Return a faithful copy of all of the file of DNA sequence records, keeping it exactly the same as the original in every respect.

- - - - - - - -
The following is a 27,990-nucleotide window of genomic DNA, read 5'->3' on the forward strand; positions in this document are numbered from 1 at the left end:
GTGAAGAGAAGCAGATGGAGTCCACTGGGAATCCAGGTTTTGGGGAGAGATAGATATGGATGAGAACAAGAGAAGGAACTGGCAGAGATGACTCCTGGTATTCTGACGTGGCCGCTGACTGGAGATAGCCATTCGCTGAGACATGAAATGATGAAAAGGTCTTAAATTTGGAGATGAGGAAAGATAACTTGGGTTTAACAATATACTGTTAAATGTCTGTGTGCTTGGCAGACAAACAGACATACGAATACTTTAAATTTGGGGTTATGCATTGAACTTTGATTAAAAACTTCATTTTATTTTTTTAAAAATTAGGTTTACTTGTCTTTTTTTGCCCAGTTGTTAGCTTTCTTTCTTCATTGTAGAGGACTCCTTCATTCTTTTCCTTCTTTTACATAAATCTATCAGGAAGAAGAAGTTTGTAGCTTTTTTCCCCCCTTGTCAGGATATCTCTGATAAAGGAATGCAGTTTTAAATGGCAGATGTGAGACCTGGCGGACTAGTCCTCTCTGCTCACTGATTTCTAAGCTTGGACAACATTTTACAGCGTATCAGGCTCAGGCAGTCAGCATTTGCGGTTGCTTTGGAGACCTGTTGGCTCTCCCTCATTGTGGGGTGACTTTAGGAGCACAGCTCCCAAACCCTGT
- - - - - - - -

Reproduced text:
The following is a 27,990-nucleotide window of genomic DNA, read 5'->3' on the forward strand; positions in this document are numbered from 1 at the left end:
GTGAAGAGAAGCAGATGGAGTCCACTGGGAATCCAGGTTTTGGGGAGAGATAGATATGGATGAGAACAAGAGAAGGAACTGGCAGAGATGACTCCTGGTATTCTGACGTGGCCGCTGACTGGAGATAGCCATTCGCTGAGACATGAAATGATGAAAAGGTCTTAAATTTGGAGATGAGGAAAGATAACTTGGGTTTAACAATATACTGTTAAATGTCTGTGTGCTTGGCAGACAAACAGACATACGAATACTTTAAATTTGGGGTTATGCATTGAACTTTGATTAAAAACTTCATTTTATTTTTTTAAAAATTAGGTTTACTTGTCTTTTTTTGCCCAGTTGTTAGCTTTCTTTCTTCATTGTAGAGGACTCCTTCATTCTTTTCCTTCTTTTACATAAATCTATCAGGAAGAAGAAGTTTGTAGCTTTTTTCCCCCCTTGTCAGGATATCTCTGATAAAGGAATGCAGTTTTAAATGGCAGATGTGAGACCTGGCGGACTAGTCCTCTCTGCTCACTGATTTCTAAGCTTGGACAACATTTTACAGCGTATCAGGCTCAGGCAGTCAGCATTTGCGGTTGCTTTGGAGACCTGTTGGCTCTCCCTCATTGTGGGGTGACTTTAGGAGCACAGCTCCCAAACCCTGT